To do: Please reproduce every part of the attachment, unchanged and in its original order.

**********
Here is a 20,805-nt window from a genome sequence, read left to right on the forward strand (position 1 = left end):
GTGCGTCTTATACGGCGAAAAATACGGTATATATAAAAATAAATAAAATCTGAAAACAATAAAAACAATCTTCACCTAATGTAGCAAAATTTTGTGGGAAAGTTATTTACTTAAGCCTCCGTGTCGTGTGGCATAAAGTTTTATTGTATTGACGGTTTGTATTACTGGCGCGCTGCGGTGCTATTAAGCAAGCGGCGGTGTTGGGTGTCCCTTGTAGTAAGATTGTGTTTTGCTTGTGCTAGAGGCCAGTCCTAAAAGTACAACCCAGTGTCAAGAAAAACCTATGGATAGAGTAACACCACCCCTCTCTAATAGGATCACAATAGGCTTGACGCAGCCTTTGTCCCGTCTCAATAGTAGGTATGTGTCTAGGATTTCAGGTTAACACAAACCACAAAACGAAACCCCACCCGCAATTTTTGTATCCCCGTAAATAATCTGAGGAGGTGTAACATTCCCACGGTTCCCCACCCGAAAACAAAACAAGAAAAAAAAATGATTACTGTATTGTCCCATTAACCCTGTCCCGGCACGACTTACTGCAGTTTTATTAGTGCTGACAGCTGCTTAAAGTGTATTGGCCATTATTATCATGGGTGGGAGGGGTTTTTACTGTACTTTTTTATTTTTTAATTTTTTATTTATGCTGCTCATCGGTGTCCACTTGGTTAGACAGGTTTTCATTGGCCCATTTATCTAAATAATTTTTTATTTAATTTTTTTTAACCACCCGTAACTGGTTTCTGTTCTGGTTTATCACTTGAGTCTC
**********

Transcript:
Here is a 20,805-nt window from a genome sequence, read left to right on the forward strand (position 1 = left end):
GTGCGTCTTATACGGCGAAAAATACGGTATATATAAAAATAAATAAAATCTGAAAACAATAAAAACAATCTTCACCTAATGTAGCAAAATTTTGTGGGAAAGTTATTTACTTAAGCCTCCGTGTCGTGTGGCATAAAGTTTTATTGTATTGACGGTTTGTATTACTGGCGCGCTGCGGTGCTATTAAGCAAGCGGCGGTGTTGGGTGTCCCTTGTAGTAAGATTGTGTTTTGCTTGTGCTAGAGGCCAGTCCTAAAAGTACAACCCAGTGTCAAGAAAAACCTATGGATAGAGTAACACCACCCCTCTCTAATAGGATCACAATAGGCTTGACGCAGCCTTTGTCCCGTCTCAATAGTAGGTATGTGTCTAGGATTTCAGGTTAACACAAACCACAAAACGAAACCCCACCCGCAATTTTTGTATCCCCGTAAATAATCTGAGGAGGTGTAACATTCCCACGGTTCCCCACCCGAAAACAAAACAAGAAAAAAAAATGATTACTGTATTGTCCCATTAACCCTGTCCCGGCACGACTTACTGCAGTTTTATTAGTGCTGACAGCTGCTTAAAGTGTATTGGCCATTATTATCATGGGTGGGAGGGGTTTTTACTGTACTTTTTTATTTTTTAATTTTTTATTTATGCTGCTCATCGGTGTCCACTTGGTTAGACAGGTTTTCATTGGCCCATTTATCTAAATAATTTTTTATTTAATTTTTTTTAACCACCCGTAACTGGTTTCTGTTCTGGTTTATCACTTGAGTCTC